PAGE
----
Work and Study With Us

Courses

Game Lab staff regularly teach courses on game studies, design, and development within CMS/W. Please see the CMS/W info page on undergraduate education for more details.

Undergraduate Research Opportunities (UROP)

UROPs working on paper prototypes

The MIT Game Lab offers research opportunities during the school year on active research and development projects for MIT undergraduates. Development UROPs are designed to prepare students for the game development workflow and to help them gain familiarity with development tools used in professional game development. MIT undergraduates working with the Game Lab may elect to receive direct or sponsored UROP funding or may choose to receive credit instead. Potential UROPs should be familiar with standard MIT UROP Office procedures and deadlines.

Interested MIT undergraduates of any major should join our UROP announcement mailing list and contact Rik Eberhardt (gamelab-request@mit.edu) with the following information:

  • Statement of interest – game development or game research?
  • What role you are interested in (game research, programming, game design, art, audio, production, quality assurance)
  • Skills you bring to the UROP
  • Your current class schedule and available hours
  • Resume

Research, Design, and Game Development Partnerships

The MIT Game Lab has a long history of working with both internal MIT and external entities (companies, civic organizations, etc) to bring the richness of gaming to unique domains. Project partners often come to us for our expertise in game research, design, and development. If you have a funded project you are looking for a partner on to explore gaming with, contact Rik Eberhardt via email at gamelab-request@mit.edu to talk more.

Research Assistantships for CMS Graduate Students

Embracing MIT’s motto of mens et manus, research assistantships allow CMS graduate students to research, design, and create media through practice-based research labs. Positions are dependent on funding available and the number of graduate students we can support varies from year to year. To be considered for a research assistantship with the Game Lab, please indicate your interest in your Statement of Objectives, part of the CMS application.

Visiting Scholars

If you are an academic scholar or industry veteran looking for an environment in which to conduct self-directed research in games, we invite you to spend your sabbatical months with us at the MIT Game Lab. The research and development community of the lab is open and friendly and as part of the Visiting Scholars program, you will be able to take advantage of MIT facilities and services. Visiting Scholars will be invited to join in regular research seminars, to share their research with faculty, staff, and students, and to collaborate on projects in the lab. Please note, CMS/W & the Game Lab cannot provide funding, office space, housing, or computer workstations to Visiting Scholars. Detailed information about eligibility, requirements, and how to apply can be found at CMS’ Visiting Scholars page.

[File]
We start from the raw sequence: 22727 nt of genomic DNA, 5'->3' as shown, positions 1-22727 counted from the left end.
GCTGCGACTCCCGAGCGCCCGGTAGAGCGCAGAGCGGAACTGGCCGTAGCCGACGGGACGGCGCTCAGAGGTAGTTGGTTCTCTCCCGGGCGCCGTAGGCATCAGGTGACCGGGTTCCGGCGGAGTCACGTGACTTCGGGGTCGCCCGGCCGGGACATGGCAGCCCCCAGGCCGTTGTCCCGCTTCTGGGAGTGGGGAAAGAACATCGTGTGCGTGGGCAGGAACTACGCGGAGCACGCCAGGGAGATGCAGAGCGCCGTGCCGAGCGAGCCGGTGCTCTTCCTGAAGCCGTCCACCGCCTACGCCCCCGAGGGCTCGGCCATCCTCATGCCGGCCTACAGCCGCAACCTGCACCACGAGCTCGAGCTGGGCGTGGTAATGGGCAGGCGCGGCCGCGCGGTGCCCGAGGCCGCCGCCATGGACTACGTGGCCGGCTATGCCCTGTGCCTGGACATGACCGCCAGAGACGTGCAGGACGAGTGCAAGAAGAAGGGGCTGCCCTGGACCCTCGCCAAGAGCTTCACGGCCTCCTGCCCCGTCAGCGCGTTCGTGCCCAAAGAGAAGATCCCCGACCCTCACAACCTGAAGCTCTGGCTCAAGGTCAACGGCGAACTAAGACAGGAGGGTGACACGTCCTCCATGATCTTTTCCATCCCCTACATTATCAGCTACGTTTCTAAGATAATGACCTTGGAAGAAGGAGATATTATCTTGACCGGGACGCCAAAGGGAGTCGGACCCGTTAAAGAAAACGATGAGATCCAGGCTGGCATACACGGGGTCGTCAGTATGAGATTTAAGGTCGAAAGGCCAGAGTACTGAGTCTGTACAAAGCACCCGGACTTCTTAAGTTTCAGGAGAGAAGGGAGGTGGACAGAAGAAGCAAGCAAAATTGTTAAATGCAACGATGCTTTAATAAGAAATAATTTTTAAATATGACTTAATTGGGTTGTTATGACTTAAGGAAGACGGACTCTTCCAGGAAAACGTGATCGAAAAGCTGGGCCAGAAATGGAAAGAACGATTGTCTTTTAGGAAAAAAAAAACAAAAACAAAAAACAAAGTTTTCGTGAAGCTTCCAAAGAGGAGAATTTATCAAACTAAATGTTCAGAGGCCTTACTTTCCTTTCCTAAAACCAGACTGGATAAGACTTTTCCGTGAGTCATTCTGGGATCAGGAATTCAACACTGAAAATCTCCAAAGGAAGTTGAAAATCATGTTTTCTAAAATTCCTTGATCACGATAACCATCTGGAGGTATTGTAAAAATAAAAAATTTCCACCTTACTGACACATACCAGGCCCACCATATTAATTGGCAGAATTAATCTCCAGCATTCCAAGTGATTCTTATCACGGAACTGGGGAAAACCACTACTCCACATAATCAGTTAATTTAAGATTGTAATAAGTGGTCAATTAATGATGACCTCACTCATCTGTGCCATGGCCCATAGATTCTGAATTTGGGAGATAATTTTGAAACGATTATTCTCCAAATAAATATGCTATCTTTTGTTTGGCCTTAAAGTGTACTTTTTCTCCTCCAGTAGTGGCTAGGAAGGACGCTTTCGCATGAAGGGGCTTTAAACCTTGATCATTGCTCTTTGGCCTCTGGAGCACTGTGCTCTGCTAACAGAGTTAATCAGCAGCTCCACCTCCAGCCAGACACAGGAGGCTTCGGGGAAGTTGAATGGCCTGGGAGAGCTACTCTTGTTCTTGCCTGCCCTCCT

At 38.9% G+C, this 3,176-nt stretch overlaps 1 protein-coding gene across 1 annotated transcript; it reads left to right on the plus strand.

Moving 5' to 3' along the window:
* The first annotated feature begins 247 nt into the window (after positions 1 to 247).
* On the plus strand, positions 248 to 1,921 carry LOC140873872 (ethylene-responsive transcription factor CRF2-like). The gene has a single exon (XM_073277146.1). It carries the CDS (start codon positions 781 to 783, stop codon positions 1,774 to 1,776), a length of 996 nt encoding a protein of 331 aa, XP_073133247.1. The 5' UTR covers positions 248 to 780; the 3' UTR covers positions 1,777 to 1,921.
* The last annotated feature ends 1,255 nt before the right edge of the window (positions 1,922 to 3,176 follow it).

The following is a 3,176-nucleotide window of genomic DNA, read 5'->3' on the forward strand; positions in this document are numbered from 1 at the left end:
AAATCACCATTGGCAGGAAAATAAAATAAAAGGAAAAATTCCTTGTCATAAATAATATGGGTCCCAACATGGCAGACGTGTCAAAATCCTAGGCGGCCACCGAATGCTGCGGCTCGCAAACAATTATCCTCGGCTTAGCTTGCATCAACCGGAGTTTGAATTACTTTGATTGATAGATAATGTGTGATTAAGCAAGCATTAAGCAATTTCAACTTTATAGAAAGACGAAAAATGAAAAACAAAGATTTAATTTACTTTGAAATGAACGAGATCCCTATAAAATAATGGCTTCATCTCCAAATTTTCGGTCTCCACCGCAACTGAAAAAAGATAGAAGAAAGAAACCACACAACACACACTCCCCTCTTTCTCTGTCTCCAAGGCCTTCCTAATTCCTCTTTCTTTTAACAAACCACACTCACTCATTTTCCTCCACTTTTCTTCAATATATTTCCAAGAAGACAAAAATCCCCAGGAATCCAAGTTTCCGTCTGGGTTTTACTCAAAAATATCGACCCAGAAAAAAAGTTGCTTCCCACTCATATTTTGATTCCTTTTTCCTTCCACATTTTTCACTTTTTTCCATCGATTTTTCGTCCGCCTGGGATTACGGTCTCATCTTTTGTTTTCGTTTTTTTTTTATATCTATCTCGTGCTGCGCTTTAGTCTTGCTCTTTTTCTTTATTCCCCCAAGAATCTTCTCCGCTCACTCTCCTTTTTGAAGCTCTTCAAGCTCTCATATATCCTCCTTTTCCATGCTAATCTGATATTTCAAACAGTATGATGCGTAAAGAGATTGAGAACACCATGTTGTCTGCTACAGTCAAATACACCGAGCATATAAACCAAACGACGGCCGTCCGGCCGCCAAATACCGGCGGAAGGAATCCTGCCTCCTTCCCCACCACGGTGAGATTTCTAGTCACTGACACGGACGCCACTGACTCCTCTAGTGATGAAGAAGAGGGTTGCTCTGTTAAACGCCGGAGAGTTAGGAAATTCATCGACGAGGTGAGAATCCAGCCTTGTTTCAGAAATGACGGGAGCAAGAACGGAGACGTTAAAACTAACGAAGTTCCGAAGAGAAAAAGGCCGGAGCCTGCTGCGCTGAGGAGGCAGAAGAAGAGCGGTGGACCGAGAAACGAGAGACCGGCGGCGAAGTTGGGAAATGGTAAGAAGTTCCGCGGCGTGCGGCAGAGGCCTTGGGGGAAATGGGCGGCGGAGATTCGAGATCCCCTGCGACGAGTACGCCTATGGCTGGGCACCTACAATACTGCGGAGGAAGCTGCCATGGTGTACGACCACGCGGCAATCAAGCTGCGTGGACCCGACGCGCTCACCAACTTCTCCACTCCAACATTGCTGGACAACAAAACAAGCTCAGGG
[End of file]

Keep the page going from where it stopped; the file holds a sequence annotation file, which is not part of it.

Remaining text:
Sponsor the Game Lab

Do you have a new technology but need working proof of concepts to show it off? Are you looking to explore a new domain and want the help of MIT students to discover innovative and novel ways to approach it? Are you hiring and are finding a gap in available skills, especially among people newly-entering your industry?

Sponsor a class or competition at MIT to gain access to our talented students!

The MIT Game Lab teaches game development and design-oriented classes and is looking for special topics to use for interesting design constraints. Sponsoring a class would help support operating costs for the 4-month class (administrative costs, teaching assistants, lecturers, materials, etc.). Materials created by students in the class remain property of the students who created them. Sponsors would have access to meet and recruit students from the class.

The MIT Game Lab is also looking to create special topic classes as competitions, held during the January Independent Activities Period. Competitions would be designed around topics your organization is interested in as a recruiting event. Sponsoring a competition would help support both the development of the competition towards your organization’s goals as well as cover operating costs for the 1-month class (administrative costs, teaching assistants, materials, etc.). Contact Rik Eberhardt via email at gamelab-request@mit.edu to talk about course opportunities.

Become a MIT Game Lab donor

Donate to our the MIT Game Lab Fund via the Giving to MIT system (designation 3841520).

Gifts will support the Game Lab’s mission of critical game research, including teaching, internships, events, operations, research staff, and students by making a tax-deductible gift of any amount or by contributing to the Lab’s endowment.